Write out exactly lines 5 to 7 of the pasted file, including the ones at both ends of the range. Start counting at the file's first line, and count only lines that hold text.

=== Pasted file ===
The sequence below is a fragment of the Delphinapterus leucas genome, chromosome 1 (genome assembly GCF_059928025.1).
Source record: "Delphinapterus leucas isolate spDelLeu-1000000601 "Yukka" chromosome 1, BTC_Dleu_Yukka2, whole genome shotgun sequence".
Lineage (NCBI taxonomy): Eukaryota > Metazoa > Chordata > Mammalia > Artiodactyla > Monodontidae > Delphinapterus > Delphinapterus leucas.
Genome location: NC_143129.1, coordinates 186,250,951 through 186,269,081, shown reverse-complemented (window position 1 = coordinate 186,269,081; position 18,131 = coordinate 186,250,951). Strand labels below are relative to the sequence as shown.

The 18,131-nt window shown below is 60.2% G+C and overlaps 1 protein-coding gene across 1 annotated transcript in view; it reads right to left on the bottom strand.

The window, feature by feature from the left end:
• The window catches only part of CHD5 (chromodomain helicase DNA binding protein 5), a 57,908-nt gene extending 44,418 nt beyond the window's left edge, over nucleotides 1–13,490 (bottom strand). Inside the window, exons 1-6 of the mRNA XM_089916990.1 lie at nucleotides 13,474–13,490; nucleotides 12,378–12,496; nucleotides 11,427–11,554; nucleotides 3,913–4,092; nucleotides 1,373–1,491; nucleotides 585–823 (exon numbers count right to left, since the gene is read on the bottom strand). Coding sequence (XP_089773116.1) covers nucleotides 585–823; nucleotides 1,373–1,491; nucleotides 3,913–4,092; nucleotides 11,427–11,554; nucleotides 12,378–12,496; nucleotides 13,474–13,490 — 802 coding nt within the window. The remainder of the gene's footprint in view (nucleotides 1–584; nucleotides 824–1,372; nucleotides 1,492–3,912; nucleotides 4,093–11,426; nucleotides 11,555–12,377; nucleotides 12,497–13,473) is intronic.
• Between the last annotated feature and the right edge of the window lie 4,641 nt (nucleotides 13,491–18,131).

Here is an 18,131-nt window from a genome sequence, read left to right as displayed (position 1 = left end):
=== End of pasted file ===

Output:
The 18,131-nt window shown below is 60.2% G+C and overlaps 1 protein-coding gene across 1 annotated transcript in view; it reads right to left on the bottom strand.

The window, feature by feature from the left end:
• The window catches only part of CHD5 (chromodomain helicase DNA binding protein 5), a 57,908-nt gene extending 44,418 nt beyond the window's left edge, over nucleotides 1–13,490 (bottom strand). Inside the window, exons 1-6 of the mRNA XM_089916990.1 lie at nucleotides 13,474–13,490; nucleotides 12,378–12,496; nucleotides 11,427–11,554; nucleotides 3,913–4,092; nucleotides 1,373–1,491; nucleotides 585–823 (exon numbers count right to left, since the gene is read on the bottom strand). Coding sequence (XP_089773116.1) covers nucleotides 585–823; nucleotides 1,373–1,491; nucleotides 3,913–4,092; nucleotides 11,427–11,554; nucleotides 12,378–12,496; nucleotides 13,474–13,490 — 802 coding nt within the window. The remainder of the gene's footprint in view (nucleotides 1–584; nucleotides 824–1,372; nucleotides 1,492–3,912; nucleotides 4,093–11,426; nucleotides 11,555–12,377; nucleotides 12,497–13,473) is intronic.